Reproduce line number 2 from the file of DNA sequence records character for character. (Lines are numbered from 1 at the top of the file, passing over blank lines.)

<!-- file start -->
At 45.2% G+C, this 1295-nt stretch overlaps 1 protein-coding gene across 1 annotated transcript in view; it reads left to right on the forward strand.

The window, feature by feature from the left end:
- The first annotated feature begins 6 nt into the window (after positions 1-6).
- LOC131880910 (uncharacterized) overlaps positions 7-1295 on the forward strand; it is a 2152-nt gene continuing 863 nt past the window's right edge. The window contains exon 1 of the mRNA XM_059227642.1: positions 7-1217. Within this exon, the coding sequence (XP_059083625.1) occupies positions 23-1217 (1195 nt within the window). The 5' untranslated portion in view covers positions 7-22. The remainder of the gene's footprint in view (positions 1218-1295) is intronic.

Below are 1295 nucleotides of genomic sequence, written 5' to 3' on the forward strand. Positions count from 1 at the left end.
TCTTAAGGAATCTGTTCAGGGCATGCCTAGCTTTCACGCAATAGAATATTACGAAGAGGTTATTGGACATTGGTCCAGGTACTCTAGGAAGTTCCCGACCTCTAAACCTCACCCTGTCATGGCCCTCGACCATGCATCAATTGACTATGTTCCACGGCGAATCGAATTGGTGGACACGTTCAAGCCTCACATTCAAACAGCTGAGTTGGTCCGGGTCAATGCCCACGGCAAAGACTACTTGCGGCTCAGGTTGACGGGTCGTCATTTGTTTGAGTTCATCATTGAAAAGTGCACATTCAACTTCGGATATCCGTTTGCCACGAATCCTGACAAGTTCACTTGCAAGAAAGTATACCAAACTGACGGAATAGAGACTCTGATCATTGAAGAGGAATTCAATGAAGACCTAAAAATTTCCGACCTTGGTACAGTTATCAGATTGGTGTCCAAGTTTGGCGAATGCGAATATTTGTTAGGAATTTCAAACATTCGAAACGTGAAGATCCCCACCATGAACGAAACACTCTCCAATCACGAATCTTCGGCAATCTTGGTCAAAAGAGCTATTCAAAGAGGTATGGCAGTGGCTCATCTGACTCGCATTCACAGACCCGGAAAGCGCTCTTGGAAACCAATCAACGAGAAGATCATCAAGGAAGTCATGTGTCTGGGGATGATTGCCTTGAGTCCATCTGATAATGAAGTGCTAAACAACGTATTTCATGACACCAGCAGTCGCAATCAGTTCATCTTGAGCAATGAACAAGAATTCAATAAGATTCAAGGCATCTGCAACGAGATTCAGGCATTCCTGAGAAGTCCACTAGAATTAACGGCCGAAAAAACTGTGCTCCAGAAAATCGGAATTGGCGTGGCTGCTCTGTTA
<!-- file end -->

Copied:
The window, feature by feature from the left end: